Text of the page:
With regard to the presentation of information required by paragraph 67 of IFRS3 in so far as it relates to the comparative year, we assessed the requirements taking note of the wording contained in IFRS3 that refers to acquisitions “effected during the period”.

The disclosure principles concerning acquisitions and the inclusion of fair value tables are consistent between IFRS and UK GAAP. We concluded that as the information on the 2004 acquisitions was already disclosed and publicly available, no additional information was required concerning these acquisitions. The focus was therefore on the 2005 acquisitions which we deemed relevant as those being “effected during the period”.

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  We have revisited paragraph 67 in light of your comments and, to avoid any doubt over what period should be covered, will in future filings repeat the information for the comparative year acquisitions together with the current year disclosures.
   
Note 30. Reconciliation of UK GAAP Profit to IFRS Profit For the Year Ended December 31, 2004, page F-41
   
15. We note that you previously presented your statement of cash flows in accordance with UK GAAP. Please tell us how you considered paragraph 40 of IFRS1. In this regard, we note that you do not appear to have disclosed the material adjustments necessary to reconcile your cash flows statement for the period ending December 31, 2004 from UK GAAP to IFRS.
   
 

In considering the impact of IFRS on the Group’s cash flows, consideration was given to the main changes introduced by IFRS. The main impact was the different scope of the two relevant standards. Under UK GAAP (FRS1) the definition of cash excluded short term deposits. IFRS (IAS7) introduces the concept of “cash and cash equivalents” which includes the short term deposits.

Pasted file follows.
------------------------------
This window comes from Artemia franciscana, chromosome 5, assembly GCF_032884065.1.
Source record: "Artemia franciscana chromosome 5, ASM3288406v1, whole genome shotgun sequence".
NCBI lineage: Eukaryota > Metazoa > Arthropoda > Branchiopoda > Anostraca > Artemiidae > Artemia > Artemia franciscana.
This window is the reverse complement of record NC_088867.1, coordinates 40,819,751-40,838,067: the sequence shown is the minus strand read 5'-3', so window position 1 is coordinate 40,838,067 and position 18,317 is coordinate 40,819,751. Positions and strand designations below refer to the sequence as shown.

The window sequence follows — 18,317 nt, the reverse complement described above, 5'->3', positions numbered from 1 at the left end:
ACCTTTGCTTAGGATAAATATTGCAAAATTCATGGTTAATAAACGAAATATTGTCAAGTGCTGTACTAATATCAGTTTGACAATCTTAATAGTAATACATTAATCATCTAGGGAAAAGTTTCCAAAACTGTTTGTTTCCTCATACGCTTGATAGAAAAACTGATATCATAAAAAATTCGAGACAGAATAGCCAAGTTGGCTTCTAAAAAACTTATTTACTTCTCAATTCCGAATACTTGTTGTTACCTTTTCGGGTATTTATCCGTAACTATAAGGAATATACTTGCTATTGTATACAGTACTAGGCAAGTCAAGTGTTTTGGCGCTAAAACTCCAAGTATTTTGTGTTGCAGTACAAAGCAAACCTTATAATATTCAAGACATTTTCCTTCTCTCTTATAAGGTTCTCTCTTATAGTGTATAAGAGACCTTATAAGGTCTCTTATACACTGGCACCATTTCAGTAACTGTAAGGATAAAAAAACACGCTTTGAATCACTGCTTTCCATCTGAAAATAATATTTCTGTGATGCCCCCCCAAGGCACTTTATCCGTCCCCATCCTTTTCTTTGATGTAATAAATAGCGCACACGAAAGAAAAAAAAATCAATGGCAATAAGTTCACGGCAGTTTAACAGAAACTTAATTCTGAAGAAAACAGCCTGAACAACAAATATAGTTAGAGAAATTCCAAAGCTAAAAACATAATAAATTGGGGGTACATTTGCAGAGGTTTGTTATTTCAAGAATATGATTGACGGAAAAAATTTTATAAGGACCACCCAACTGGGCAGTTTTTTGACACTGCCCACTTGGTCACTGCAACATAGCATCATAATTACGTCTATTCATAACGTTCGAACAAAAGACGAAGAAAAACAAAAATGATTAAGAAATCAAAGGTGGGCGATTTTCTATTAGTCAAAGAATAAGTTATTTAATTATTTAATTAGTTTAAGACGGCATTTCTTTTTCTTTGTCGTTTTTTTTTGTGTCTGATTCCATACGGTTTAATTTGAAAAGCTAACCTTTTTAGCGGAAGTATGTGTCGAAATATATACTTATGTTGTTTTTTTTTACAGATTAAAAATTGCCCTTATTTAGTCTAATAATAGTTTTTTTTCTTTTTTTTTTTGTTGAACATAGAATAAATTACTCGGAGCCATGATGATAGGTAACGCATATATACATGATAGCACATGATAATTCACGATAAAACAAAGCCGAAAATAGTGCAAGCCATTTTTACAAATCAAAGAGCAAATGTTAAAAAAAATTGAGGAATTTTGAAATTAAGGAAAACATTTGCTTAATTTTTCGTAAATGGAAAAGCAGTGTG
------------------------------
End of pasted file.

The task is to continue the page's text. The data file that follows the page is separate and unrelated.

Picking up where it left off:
To highlight this change in definition, a new accounting policy note was included in the IFRS financial statements and this is set out in accounting policy (j) on page F-10. This clarified for the reader the change in definition of cash and cash equivalents which now forms the basis of the year to year reconciliation within the cash flow statement.

Note 26 to the financial statements on page F-39 sets out the cash and cash equivalents and the net debt. There was no change to our net debt position as a result of the IFRS transition but note 26 highlights the change in the short term deposits of £20.5 million which feature in the cash and cash equivalents figure restated for 2004. From the 2004 financial statements, again note 26, these short term deposits feature as a separate line item to arrive at net debt.

On the basis that the new definition was included as a new accounting policy and that the short term deposits figure from 2004 of £20.5 million was visible in the 2004 financial statements and in note 26 of the IFRS 2005 financial statements, the Company considered that no additional disclosure was required.

   
Note 31. Summary of Significant Differences Between IFRS and US GAAP, page F-45
   
16. We note your income statement presentation under IFRS as well as your disclosure of expenses by nature on page F-15. Rule 5-03 of Regulation S-X requires disclosure of certain revenue and expense items which may differ from, or be in addition to, those required under IFRS. Please tell us how you considered providing the income statement disclosures required by Rule 5-03 of Regulation S-X.
   
  We have presented the financial statements in accordance with IFRS and, as set out in the response to comment 5 above, IAS1 (paragraph 88) permits presentation of the analysis of expenses in a note to the financial statements.